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HMRC Releases Updated Tax Guidelines on Digital Assets

The United Kingdom’s tax agency,  Her Majesty’s Revenue and Customs (HMRC), has issued specific guidelines which will serve as a guide for digital assets investors on how they should view their cryptocurrencies as well as how to proceed with tax payments.

The updated guidelines aim to help token owners to carry out their taxation obligations by clearing up the uncertainties that exist in the taxation of digital assets.

The agency’s report titled “Cryptoassets for Individuals” stated that digital assets should be regarded more as property and assets than just as money. This viewpoint is quite different from that of individuals who believe that cryptocurrencies are a currency form.

HMRC notes in the paper introduction;

“The tax treatment of crypto assets continues to develop due to the evolving nature of the underlying technology and the areas in which crypto assets are used. As such, HMRC will look at the facts of each case and apply the relevant tax provisions according to what has taken place (rather than by reference to terminology). Our views may evolve further as the sector develops.”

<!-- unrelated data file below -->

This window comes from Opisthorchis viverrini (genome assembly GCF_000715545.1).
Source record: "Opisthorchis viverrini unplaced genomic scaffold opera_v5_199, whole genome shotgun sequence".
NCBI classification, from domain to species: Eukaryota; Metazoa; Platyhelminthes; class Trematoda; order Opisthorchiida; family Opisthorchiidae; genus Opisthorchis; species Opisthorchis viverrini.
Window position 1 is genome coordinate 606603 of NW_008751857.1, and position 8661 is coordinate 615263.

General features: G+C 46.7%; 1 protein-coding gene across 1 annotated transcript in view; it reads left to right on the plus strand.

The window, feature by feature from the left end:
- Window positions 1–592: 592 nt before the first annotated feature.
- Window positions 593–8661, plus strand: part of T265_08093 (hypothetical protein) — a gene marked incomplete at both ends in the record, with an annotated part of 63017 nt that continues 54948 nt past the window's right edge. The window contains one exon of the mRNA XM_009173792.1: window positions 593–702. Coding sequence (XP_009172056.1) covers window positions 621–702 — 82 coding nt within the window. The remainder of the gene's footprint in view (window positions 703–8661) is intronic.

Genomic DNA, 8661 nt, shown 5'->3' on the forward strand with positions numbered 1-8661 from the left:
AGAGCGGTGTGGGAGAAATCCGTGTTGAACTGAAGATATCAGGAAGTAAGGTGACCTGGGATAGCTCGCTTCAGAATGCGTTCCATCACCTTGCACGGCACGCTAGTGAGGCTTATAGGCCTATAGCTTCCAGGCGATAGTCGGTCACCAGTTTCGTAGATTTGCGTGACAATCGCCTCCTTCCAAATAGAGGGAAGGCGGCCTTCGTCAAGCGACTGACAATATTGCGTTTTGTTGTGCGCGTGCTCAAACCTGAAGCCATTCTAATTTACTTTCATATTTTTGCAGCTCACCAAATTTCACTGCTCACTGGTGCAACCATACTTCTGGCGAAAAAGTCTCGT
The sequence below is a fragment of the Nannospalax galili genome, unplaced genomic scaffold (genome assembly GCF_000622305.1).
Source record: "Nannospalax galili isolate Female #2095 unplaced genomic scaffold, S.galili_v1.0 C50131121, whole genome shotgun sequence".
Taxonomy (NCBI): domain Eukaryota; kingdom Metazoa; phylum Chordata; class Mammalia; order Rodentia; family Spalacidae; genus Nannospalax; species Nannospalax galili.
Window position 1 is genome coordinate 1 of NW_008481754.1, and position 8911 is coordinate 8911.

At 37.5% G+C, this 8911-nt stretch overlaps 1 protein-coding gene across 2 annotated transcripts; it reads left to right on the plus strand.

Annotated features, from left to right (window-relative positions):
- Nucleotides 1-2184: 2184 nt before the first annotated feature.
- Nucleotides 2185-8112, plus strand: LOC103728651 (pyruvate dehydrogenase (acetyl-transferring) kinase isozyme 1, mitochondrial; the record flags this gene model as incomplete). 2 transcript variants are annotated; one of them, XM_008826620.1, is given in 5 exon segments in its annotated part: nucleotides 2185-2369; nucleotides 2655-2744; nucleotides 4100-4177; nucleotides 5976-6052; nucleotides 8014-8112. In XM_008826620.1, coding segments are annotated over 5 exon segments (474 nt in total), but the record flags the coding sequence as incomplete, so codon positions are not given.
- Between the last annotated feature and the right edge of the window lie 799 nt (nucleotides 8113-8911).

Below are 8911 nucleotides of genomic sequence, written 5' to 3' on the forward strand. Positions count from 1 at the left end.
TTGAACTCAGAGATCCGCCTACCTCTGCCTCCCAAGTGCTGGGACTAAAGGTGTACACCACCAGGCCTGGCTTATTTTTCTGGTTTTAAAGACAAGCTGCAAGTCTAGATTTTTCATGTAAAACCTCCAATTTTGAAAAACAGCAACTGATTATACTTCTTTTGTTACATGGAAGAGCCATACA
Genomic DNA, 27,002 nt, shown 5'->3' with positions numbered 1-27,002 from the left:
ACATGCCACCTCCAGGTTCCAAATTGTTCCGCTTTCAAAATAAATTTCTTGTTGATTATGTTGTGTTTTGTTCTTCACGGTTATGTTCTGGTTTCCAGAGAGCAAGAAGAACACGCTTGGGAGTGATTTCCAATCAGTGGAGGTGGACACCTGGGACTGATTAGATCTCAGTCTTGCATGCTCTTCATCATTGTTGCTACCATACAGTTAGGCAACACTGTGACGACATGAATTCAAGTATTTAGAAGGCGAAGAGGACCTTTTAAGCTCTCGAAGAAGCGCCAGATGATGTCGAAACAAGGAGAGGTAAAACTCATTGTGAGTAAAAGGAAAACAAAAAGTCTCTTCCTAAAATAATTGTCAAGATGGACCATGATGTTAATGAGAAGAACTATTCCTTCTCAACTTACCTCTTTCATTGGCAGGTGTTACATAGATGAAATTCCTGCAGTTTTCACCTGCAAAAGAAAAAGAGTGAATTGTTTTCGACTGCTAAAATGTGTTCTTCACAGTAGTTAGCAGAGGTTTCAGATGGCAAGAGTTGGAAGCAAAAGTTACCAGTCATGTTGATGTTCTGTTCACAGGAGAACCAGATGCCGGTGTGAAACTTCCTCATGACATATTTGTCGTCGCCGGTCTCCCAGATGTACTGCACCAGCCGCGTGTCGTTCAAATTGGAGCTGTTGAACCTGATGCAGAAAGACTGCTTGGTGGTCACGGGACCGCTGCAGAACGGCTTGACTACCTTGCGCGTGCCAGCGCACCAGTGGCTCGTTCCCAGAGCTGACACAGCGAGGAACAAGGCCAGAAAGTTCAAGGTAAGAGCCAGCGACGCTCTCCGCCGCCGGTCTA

Digital Assets, Not Money

At the moment, there is no information contained in the paper concerning the responsibilities of crypto-related firms and businesses, though there is a confirmation from the authorities that details of that nature will appear later.

The report went ahead to make it clear that the UK government and the tax agency of the country does not regard cryptocurrencies as a money form and that after an investigation was carried out by a task force, it was discovered that tokens exist in three types only and they include: security tokens, utility tokens, and exchange tokens.

The report writes that from now onward; every taxable token will be defined in accordance to its creation purpose and not only by its official title. This decision is in line with what is feasible in most nations, where digital tokens are developed by companies and sold as utilities while they are securities.

More particularly, the report included that individuals will be required by law to pay for Capital Gains Tax (CGT) or Income Tax (IT), based on the type of digital assets and crypto-related transactions they participated.

Concerning workers who receive their salaries or wages in the form of cryptocurrency, they will be required to pay for social security contributions called National Insurance (NI).

According to the report, the position of HMRC concerning tax liability for digital assets stolen or lost remains clear. In such a scenario, the HMRC states that the assets continue to belong to the victim who has the right to reclaim them. Following this, their CGT responsibilities will remain until such a time whereby the lost assets can no longer be accessed.

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